Descending chromatography: In this type of paper chromatography, for the development of paper, the solvent travels to the downwards of the paper. The mobile phase is placed at the top of the system and it moves by gravity.
    Ascending- descending mode: In this hybrid version of paper chromatography, the mobile phase first flows up over a paper folded on rod and begins its travels to downward after crossing the rod. This process allows for long-term development for better resolution of complex sample mixtures.
    Radial or horizontal mode: In this mode of paper chromatography, the mobile phase moves from the center towards the periphery of the circular paper. This is usually done in a covered petri dish for the development of chromatograms. The wick in the middle point of the paper is dipped in the mobile phase, by which the solvent is drained on the paper and radially transfers the sample as concentric rings to form sample spots of various components.
    Two-dimensional chromatography: In this mode of paper chromatography, the chromatogram development arises at right angles to directions of the first run. The sample mixture is spotted in a corner of rectangular paper, followed by the paper for the second chromatogram is again immersed in the solvent at the right angle to the preceding development.

    Commonly asked questions on paper chromatography are as follows.
    What are the applications of paper chromatography?
    Paper chromatography is a type of chromatography that is used for the isolation and identification of colored sample mixtures including pigments.
    What are the steps in paper chromatography?
    Steps involved in paper chromatography are preparation of the sample, spotting sample on the paper, development of chromatogram, drying of paper, and detection of molecules.
    Which type of paper is used in paper chromatography?
    The selection of the correct type of paper used is significant. Generally cellulose or filter paper is one of the most used as a stationary phase in paper chromatography.
    What is the major difference between paper chromatography and TLC?
    The major difference between paper chromatography and TLC is that the paper chromatography uses a paper as its stationary phase and TLC uses a thin layer of silica gel or alumina as its stationary phase.

    Principle and applications of affinity chromatography

    Affinity chromatography is a kind of liquid chromatography that is used for separation and purification of molecules in a particular technique. It uses a reversible biological interaction called affinity which applies to the different degrees of forced attraction used by the atoms, which allows them to remain in combination. Contrasting to other chromatography-based purification techniques, which isolate the molecules based on the size (size-exclusion chromatography) or the ionic interactions strength with a stationary phase (ion-exchange chromatography), affinity purification workings by controlling of properties and particular binding interactions amongst molecules to purify the protein.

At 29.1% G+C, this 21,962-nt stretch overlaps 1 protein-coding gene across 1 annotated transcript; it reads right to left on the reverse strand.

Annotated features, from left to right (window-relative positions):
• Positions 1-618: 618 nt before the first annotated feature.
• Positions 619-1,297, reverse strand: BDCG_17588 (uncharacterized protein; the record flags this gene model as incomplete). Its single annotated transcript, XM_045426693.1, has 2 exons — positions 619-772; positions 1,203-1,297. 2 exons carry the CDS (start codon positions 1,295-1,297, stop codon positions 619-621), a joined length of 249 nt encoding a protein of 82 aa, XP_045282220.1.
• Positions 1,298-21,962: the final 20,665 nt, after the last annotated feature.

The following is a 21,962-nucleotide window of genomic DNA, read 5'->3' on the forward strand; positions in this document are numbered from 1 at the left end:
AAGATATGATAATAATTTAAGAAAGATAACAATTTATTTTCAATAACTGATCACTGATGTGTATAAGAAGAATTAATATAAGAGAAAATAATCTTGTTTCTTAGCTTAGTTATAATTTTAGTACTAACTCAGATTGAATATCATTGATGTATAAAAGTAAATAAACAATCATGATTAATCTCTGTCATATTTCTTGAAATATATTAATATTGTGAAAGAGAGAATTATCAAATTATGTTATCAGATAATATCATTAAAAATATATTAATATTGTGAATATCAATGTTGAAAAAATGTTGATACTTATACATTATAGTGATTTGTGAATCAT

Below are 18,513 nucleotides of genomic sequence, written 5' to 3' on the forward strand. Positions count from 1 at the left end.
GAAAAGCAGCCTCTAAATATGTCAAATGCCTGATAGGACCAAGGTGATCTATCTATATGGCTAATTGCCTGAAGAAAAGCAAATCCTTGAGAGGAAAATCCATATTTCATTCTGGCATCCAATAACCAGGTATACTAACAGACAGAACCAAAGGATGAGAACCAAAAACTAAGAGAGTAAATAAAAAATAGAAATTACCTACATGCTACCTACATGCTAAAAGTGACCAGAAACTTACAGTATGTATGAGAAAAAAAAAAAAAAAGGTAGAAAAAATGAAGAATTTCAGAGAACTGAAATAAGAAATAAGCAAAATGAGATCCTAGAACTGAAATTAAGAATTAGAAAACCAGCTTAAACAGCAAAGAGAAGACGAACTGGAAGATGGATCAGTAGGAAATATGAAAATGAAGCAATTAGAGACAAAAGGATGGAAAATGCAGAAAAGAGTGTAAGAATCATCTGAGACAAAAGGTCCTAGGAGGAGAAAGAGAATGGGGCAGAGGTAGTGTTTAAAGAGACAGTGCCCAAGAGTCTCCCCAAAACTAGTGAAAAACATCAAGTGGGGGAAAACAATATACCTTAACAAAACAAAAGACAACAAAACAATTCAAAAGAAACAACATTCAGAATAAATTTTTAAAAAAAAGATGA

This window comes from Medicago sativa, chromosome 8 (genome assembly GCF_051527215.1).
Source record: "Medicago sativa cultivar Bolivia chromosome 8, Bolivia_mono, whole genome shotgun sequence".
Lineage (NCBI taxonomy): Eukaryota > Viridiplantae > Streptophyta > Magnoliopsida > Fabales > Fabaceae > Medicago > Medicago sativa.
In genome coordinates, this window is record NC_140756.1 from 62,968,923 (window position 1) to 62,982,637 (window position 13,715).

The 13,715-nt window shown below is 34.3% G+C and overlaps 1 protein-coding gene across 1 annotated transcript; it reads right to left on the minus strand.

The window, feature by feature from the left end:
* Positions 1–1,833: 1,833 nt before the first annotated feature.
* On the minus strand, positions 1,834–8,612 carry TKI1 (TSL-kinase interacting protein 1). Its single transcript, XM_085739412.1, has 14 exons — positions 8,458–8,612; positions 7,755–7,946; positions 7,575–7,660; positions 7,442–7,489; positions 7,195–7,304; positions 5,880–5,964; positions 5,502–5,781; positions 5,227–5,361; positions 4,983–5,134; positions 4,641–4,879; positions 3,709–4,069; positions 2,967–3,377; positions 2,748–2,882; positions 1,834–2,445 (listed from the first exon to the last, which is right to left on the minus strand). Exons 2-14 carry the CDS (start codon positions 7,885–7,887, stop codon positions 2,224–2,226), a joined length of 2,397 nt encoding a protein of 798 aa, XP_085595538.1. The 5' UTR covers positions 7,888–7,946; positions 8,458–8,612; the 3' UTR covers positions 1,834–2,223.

Principle of affinity chromatography:
    Affinity chromatography is one of the most effective chromatographic processes for the separation of analytes from the sample mixture. It depends on particular biological interactions between two analytes, for example, antibodies and antigens, enzyme-substrate interactions, receptor, and ligand. The stationary phase in affinity chromatography consists of a cellulose beads support medium on that the substrate is covalently attached to expose the reactive groups required for enzyme bonding. When the sample protein mixture is passed into the column, the protein binds to the stationary phase with an immobilized substrate site to the stationary phase, while all other sample analytes are eluted at void volume in the column.
    Biomolecules are purified by a purification method that differs according to differences in precise properties as follows.
    Property:                                                         Method:
    Biorecognition (ligand specificity)-Affinity chromatography (AC)
    Charge -                                               Ion exchange chromatography (IEX)
    Size -                                                    Size exclusion chromatography (SEC) or gel filtration (GF)
    Hydrophobicity -                              Reversed-phase chromatography (RPC)
    The different components essential to perform the process are as follows.
    Matrix: It is passive support that can be directly or indirectly linked to a ligand.
    Spacer arm: It is used to increase the binding amongst the ligand and the target molecule by eliminating any satirical hindrance effect.
    Ligand: It refers to an analyte that binds in contrast to a specific target molecule.
    The processes involved in affinity chromatography are as follows. 
    1. Column Preparation:
    2. Equilibration:
    3. Sample Loading:
    4. Elution of Ligand-Molecule:
    5. Re-equilibration:
    Applications of affinity chromatography:
    The major application of affinity chromatography is that it is used for separation and purification of all biological macromolecule.
    Affinity chromatography is an adaptable and valuable separation technique for pharmaceutical and biomedical analysis.
    Affinity chromatography is used to isolate and purify enzymes, antibodies, and nucleic acids.
    It is used in several types of clinical applications.
    Affinity chromatography is used to purify and concentrate on an enzyme solution.
    Affinity chromatography used in analytical chemistry to studying the kinetics of biological interactions.
    This can be used to reduce the number of unnecessary substances in the sample mixture.